Death of Rock

Interesting conversations in the death of rock. There’s a lament about the lack of rock in the charts and there is an optimistic view to what could be a sleeping giant.

I don’t think rock is ever going to have the same impact that it did over the last few decades. It’s simply not cutting edge enough.

Disclaimer: Writer is a cynical sceptic who listens to very little music and yet considers himself an authority on this subject. My four readers are hereby warned!

It’s not cutting edge in it’s sound. Though Muse has come up with a really cool brand of progressive rock with electronica elements I think that they remain a brilliant oddity. From the 60s to the 90s there were always new boundaries of sound being pushed both in production and instrument wise. I could be just an old whining crone but I think a lot of contemporary rock isn’t pushing boundaries.

It’s not cutting edge in what it’s about. Rock used to be at the forefront of political discourse and at the core of existential angst. Now it seems to be a shadowy anarchist commune filled with limericked rhetoric. Rock seems more about nostalgia than about having resonance with where culture is at and reverberating back out into the world where we all feel that we belong in our rage against institutions and our despair at our wormy little selfs.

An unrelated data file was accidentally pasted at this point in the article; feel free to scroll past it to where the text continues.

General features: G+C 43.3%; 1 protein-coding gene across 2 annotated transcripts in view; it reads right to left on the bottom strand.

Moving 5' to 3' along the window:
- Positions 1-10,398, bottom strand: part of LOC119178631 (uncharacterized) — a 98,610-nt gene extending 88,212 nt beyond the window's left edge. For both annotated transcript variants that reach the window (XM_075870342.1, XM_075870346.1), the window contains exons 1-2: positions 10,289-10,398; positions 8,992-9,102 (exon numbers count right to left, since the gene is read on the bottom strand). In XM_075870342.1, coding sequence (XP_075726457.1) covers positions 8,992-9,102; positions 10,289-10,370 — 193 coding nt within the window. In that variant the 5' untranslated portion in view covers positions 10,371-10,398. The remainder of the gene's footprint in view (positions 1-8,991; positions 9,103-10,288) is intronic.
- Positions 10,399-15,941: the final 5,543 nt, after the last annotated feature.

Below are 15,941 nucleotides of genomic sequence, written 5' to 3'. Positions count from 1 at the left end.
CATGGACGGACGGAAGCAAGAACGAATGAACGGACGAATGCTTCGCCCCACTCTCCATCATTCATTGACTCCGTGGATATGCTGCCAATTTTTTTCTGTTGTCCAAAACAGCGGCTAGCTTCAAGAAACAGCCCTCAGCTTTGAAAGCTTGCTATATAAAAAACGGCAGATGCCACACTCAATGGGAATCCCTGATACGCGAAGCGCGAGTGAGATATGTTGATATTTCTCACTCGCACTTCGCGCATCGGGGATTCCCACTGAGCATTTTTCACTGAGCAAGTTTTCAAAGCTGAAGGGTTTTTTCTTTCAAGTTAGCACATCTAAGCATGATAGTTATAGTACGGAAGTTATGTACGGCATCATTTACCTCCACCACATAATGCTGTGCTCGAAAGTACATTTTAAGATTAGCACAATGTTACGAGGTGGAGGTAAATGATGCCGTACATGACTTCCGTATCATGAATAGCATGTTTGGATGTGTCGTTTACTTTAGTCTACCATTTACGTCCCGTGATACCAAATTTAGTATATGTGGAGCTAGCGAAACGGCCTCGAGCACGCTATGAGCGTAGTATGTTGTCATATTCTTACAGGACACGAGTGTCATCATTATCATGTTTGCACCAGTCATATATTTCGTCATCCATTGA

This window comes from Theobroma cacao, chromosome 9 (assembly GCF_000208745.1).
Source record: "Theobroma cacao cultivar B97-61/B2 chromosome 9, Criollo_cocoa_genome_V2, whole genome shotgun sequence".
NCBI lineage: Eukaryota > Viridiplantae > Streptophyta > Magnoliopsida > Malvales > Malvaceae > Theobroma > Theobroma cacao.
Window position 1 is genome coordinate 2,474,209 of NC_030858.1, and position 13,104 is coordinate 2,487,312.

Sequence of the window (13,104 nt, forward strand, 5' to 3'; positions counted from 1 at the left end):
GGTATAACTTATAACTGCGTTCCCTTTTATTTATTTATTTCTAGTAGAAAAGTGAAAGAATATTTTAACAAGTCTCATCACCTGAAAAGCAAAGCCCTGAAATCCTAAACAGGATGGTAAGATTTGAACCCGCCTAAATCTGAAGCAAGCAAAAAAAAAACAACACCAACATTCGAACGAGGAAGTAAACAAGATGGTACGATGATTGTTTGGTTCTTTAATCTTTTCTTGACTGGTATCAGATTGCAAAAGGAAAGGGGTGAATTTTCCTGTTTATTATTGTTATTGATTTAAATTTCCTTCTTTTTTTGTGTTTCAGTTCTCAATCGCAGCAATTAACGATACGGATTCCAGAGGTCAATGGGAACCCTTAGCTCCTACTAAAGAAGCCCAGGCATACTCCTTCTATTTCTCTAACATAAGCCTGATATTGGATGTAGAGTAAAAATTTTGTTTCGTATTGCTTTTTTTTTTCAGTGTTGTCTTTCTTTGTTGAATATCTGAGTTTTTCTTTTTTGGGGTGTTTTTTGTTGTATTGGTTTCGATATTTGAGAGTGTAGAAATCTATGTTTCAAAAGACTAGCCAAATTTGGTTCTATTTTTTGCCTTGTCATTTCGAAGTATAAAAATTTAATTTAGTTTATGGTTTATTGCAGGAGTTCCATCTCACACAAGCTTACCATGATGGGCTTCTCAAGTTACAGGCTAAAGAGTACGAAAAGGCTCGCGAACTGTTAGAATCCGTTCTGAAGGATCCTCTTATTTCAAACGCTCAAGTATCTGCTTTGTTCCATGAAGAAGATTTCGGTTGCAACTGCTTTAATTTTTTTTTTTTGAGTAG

It’s not at the cutting edge of attitude. Most rockers seem…. ahem…. quite nice. There aren’t any real bad boys. The nasty stuff is happening in hip hop and pop. Without that ‘badness’ how’re the teens gonna rebel?

Is rock dead? Obviously not. And neither does it rule the world in a commercial way that it did till recently. And in that way as Paul Gambaccini said it probably will go the way of jazz. Which is no bad thing. Other than it’s effect on the price of listening to it live.

Whadya think?


3 thoughts on “Death of Rock”

  1. I think you’re confusing me!! I just left a comment on a post which is no longer there, and therefore my comment isn’t either…that’s enough to make someone wonder if they’re going mad…

  2. To misquote an early Radiohead single:

    “Oh no, rock is dead, long live rock,
    It died an ugly death by back-catalogue.”

    And interestingly Radiohead are probably the most interesting rock band of the last 20 years, largely because they have seen the limitations of the genre and so pushed out into electronica, classical and other weirdness.

    I like Elbow and Doves too (would you call them rock?) very little other guitar music really excites me.

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